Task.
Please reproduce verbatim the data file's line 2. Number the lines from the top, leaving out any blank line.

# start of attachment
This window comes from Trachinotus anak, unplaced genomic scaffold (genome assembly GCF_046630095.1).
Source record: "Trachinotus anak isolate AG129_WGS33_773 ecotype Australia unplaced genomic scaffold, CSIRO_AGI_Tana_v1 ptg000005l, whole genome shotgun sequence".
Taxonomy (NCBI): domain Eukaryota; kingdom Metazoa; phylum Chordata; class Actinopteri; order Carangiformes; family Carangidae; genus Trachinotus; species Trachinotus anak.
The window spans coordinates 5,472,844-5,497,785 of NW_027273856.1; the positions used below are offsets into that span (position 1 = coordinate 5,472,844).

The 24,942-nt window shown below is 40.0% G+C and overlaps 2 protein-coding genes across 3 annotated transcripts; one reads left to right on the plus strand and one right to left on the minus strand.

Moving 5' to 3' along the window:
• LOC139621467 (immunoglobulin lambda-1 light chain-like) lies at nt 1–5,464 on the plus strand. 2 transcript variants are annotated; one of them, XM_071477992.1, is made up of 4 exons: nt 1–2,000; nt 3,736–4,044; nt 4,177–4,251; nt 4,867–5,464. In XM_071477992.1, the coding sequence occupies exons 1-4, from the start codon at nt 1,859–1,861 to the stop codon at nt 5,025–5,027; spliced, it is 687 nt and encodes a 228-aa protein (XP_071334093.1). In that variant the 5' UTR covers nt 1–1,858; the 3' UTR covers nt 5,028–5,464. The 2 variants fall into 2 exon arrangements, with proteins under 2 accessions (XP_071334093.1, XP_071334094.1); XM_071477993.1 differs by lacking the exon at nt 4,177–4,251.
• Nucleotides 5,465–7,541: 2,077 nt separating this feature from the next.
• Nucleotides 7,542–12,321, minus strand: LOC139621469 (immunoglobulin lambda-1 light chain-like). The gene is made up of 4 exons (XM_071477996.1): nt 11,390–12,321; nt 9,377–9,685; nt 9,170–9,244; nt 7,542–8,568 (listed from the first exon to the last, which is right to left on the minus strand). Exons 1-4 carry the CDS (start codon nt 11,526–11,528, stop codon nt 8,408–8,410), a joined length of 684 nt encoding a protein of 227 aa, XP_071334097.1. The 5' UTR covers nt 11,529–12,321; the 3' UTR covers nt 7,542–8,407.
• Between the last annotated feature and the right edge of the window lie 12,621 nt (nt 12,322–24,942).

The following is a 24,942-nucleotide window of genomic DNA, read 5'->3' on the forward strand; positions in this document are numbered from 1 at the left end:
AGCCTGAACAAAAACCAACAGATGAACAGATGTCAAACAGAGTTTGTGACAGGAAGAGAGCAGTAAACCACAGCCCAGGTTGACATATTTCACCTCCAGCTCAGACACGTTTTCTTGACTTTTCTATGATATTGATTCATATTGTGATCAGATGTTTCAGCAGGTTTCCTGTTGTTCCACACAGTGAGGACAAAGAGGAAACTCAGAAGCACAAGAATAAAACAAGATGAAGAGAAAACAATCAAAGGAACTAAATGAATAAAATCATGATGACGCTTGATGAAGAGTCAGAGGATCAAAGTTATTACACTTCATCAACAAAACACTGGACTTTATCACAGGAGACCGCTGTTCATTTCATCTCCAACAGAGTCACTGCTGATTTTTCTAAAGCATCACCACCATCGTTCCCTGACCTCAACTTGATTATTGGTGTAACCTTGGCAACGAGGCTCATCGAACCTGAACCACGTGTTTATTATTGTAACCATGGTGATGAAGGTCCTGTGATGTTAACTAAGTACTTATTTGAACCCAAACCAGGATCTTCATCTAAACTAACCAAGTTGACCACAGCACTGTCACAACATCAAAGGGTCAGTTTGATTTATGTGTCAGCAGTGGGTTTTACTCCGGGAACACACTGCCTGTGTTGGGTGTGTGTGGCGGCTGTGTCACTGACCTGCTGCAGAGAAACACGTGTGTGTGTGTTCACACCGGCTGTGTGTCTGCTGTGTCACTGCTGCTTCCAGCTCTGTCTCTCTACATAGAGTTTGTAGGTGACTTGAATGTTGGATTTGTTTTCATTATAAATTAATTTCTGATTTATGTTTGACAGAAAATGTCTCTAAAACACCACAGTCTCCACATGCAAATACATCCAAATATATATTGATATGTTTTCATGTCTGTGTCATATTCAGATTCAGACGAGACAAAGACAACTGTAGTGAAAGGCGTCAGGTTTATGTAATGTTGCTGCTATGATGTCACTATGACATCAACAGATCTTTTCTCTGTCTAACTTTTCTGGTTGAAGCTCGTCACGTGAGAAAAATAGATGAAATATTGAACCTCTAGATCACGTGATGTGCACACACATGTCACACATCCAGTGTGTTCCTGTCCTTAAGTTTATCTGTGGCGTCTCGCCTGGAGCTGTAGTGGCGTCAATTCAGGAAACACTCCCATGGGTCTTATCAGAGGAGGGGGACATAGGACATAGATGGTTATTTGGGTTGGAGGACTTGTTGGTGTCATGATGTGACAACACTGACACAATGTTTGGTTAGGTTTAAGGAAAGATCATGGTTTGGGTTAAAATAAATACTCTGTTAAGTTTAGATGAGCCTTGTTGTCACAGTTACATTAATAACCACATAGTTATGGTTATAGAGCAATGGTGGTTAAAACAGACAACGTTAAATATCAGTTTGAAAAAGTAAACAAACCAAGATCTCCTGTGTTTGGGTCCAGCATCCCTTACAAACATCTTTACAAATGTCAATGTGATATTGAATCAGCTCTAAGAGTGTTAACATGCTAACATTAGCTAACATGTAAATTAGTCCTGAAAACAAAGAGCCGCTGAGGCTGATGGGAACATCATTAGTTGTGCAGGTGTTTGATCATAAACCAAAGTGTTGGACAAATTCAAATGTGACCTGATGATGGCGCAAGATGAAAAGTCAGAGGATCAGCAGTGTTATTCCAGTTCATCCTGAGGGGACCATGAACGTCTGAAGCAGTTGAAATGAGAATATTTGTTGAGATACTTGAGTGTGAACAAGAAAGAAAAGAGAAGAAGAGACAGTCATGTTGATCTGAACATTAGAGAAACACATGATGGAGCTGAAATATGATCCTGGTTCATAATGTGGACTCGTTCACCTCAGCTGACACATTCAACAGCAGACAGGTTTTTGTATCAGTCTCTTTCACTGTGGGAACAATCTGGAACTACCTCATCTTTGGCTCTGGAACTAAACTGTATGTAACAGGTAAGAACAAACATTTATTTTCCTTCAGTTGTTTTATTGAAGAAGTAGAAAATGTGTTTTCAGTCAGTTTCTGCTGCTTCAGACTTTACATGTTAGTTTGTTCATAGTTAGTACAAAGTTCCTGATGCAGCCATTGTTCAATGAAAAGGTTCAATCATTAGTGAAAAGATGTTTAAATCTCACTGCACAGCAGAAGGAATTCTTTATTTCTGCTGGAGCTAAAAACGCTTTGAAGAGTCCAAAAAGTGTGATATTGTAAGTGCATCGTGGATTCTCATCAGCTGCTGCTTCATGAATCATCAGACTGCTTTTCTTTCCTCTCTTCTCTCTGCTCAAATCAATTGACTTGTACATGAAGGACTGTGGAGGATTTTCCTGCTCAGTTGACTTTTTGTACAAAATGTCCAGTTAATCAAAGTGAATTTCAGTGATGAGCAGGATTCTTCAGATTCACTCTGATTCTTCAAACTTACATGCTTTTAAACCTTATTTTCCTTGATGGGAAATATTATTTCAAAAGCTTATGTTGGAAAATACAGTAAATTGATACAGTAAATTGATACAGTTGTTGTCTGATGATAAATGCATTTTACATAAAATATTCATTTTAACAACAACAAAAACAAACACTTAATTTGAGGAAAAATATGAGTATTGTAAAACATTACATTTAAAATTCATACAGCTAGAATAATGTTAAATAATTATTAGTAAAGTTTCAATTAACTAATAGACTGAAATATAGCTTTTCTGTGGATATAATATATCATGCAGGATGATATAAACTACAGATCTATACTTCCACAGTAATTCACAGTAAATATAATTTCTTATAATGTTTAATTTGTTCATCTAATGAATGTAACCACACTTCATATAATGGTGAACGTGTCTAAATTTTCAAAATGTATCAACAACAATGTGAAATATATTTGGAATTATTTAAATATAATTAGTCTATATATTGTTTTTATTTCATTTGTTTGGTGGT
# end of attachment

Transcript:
Source record: "Trachinotus anak isolate AG129_WGS33_773 ecotype Australia unplaced genomic scaffold, CSIRO_AGI_Tana_v1 ptg000005l, whole genome shotgun sequence".